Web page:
All the Queen's Men

All the Queen's Men is a 2001 English-language action comedy war film directed by Stefan Ruzowitzky and starring Matt LeBlanc and Eddie Izzard. Made on a budget of $15 million, the film received heavily negative reviews from critics, and it earned only $23,662 in the United States.

All the Queen's Men
All the Queen's Men.jpg
Directed byStefan Ruzowitzky
Written byDavid Schneider
Produced by
Starring
Cinematography
  • Peter Kappel
  • Wedigo von Schultzendorff
Edited by
  • Rudi Heinen
  • Nick Moore
  • Britta Nahler
  • Andrea Schumacher
Music by
Production
company
Streamline
Distributed byFilmladen (Austria)[1]
Constantin Film (Germany)[1]
Release date
  • October 14, 2001 (2001-10-14) (U.S. Mill Valley Film Festival)
  • October 25, 2002 (2002-10-25) (limited)
  • December 13, 2001 (2001-12-13) (Germany)
  • June 7, 2002 (2002-06-07) (Austria)
Running time
100 minutes
CountriesGermany
Austria
LanguageEnglish
Budget$15 million[2]
Box office$23,662

PlotEdit

During World War II the British army is attempting to retrieve an Enigma machine from Germany. Having failed in previous attempts, they decide to send four men undercover to the factory that makes the devices in Berlin. Unfortunately the factory is populated entirely by women, and they only have men to send. American O'Rourke (LeBlanc), British transvestite Tony Parker (Izzard), genius Johnno (David Birkin), and the reluctant Archie (James Cosmo) are sent to infiltrate the factory dressed as women.

Dropped in the wrong area, the team must first try to find their bearings. Aided by Romy, a sympathiser to their cause, they find their way to the factory. They manage to retrieve the Enigma machine, against the expectations of the British army. Just before they leave Germany, they realize they were tricked—the British government already had the device, but wanted to make the Germans think they were still after it. They were specifically chosen as the team most likely to fail. Leaving Germany with an Enigma machine would, in fact, destroy the usefulness of the machine, as the Germans would know it was stolen and switch to a different code system. Archie volunteers to be captured with the machine to allow the mission to "fail". After he is captured, the team retrieves him and returns safely to England, leaving the Germans with the impression they have all the Enigma machines and the British are still desperate to obtain one.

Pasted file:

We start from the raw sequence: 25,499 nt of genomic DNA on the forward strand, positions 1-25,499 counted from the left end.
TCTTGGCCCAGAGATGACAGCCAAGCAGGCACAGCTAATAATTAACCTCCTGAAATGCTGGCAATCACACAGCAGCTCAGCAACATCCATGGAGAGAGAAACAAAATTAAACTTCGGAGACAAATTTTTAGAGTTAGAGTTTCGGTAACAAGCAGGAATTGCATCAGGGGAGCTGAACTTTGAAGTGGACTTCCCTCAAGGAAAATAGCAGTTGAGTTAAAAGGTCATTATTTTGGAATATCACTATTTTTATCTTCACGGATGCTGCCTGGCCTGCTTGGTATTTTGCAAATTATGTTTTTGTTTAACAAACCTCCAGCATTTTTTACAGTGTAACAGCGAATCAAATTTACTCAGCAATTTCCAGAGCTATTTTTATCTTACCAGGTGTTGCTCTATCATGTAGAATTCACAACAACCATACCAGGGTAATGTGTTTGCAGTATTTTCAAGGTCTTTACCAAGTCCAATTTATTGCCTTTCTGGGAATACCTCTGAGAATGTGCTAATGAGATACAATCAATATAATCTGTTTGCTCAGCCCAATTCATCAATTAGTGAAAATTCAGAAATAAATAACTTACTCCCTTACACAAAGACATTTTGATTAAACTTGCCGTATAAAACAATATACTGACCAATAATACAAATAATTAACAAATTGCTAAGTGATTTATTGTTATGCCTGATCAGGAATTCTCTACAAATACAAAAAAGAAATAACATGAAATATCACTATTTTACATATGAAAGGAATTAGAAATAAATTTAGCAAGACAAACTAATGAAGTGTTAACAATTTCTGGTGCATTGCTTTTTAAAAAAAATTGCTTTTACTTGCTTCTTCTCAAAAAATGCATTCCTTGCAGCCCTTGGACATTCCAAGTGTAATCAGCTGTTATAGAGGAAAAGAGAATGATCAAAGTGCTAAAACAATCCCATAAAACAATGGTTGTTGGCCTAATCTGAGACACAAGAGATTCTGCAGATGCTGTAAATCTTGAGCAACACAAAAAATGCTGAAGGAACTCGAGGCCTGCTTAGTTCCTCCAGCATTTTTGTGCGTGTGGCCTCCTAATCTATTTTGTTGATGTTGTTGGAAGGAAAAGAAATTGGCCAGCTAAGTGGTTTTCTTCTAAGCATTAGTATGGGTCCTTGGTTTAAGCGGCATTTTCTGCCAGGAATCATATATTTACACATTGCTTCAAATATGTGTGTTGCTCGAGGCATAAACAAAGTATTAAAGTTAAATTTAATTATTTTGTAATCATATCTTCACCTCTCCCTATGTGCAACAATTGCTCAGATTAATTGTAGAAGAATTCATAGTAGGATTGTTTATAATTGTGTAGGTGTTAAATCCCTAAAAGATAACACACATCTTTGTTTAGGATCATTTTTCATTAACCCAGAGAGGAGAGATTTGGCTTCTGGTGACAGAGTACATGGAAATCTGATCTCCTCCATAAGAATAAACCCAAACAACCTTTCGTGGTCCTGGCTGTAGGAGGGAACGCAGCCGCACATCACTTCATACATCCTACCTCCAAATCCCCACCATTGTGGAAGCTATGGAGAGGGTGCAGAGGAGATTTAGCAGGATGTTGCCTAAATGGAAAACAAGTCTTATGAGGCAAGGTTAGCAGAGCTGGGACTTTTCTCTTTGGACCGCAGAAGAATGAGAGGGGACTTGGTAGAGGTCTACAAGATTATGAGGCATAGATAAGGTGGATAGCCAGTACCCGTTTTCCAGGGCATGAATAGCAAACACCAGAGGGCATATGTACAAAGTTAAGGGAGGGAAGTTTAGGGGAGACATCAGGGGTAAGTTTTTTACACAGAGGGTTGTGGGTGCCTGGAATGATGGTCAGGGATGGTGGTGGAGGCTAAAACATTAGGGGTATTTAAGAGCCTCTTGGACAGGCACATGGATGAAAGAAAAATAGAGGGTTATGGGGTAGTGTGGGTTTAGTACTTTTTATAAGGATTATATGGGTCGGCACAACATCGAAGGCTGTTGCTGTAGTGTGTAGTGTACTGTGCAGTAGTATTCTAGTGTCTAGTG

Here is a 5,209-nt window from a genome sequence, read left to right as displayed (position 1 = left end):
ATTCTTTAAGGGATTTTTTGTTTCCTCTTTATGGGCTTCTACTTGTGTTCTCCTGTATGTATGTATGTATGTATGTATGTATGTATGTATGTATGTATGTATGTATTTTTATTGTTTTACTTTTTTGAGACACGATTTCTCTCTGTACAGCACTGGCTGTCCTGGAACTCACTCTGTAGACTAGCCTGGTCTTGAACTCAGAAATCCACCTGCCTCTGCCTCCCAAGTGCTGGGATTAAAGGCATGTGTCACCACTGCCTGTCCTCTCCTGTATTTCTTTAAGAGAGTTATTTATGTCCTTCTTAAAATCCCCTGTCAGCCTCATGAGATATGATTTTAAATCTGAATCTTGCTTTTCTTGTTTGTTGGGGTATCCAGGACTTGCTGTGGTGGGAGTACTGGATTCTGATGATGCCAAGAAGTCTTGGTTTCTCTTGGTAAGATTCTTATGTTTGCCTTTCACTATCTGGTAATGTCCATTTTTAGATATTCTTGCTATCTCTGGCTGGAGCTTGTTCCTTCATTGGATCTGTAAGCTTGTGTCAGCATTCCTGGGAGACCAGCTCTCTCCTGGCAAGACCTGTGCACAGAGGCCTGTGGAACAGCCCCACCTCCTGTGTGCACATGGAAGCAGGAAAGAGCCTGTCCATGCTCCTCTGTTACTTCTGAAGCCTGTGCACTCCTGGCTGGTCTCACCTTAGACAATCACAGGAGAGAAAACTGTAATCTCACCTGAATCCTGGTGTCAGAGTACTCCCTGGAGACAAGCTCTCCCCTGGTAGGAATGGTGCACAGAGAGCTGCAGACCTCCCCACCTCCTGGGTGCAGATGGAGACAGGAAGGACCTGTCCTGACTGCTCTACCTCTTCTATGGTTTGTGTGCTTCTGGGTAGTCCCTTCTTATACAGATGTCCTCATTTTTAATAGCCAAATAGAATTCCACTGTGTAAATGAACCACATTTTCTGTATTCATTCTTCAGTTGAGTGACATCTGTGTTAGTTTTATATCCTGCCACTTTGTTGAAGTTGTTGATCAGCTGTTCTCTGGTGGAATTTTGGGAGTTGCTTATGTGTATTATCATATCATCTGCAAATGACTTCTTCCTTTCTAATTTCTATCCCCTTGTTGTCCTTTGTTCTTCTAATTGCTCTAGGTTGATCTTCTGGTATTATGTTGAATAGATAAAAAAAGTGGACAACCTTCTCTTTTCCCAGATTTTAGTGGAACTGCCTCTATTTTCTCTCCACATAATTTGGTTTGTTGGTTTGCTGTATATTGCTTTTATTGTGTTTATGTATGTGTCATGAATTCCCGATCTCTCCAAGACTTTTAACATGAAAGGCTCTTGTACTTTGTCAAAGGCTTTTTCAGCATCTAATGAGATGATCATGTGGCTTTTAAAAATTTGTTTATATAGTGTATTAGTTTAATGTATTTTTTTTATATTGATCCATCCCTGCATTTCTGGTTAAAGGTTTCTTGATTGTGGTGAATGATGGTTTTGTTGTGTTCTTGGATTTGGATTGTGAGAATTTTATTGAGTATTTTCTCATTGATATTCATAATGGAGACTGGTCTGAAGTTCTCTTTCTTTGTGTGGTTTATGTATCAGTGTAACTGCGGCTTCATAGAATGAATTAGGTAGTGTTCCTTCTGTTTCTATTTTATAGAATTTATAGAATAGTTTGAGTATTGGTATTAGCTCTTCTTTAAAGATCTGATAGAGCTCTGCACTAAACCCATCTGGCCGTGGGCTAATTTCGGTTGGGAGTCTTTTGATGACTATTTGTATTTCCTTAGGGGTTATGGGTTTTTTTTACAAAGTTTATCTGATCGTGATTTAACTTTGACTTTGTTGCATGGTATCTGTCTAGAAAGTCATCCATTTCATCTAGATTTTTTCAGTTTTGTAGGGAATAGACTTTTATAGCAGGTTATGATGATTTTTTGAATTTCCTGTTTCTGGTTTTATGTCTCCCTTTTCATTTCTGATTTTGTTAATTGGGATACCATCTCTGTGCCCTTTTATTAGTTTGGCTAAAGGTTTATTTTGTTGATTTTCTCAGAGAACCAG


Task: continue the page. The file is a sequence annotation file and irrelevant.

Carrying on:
CastEdit

ReceptionEdit

The film was panned by critics, getting an approval rating of 7% on review aggregation website Rotten Tomatoes and an average rating of 3.50/10, based on 29 reviews. The website's critical consensus reads, "All the Queen's Men never capitalizes on its gender-bending conceit, instead relying on low-hanging jokes that never elicit a chuckle."[3] Roger Ebert mentioned the film in his book Your Movie Sucks, terming it "a perfectly good idea for a comedy, but it just plain doesn't work." Ebert also mentions the problem with the plot being about retrieving an Enigma machine when "Anyone who has seen Enigma, U-571, or the various TV documentaries...will be aware that by the time of the movie, the British already had possession of an Enigma machine... The movie has an answer to it, but it comes so late in the film that although it makes sense technically, the damage has already been done."[4]

See alsoEdit

ReferencesEdit

  1. ^ a b "Film #17202: All the Queen's Men". Lumiere. Retrieved 13 April 2021.
  2. ^ The Numbers - Movie Budgets
  3. ^ https://www.rottentomatoes.com/m/all_the_queens_men
  4. ^ Ebert, Roger (2007). Your Movie Sucks (1st ed.). Kansas City, MO: Andrews McMeel Pub., LLC. p. 5. ISBN 978-0-7407-6366-3.

External linksEdit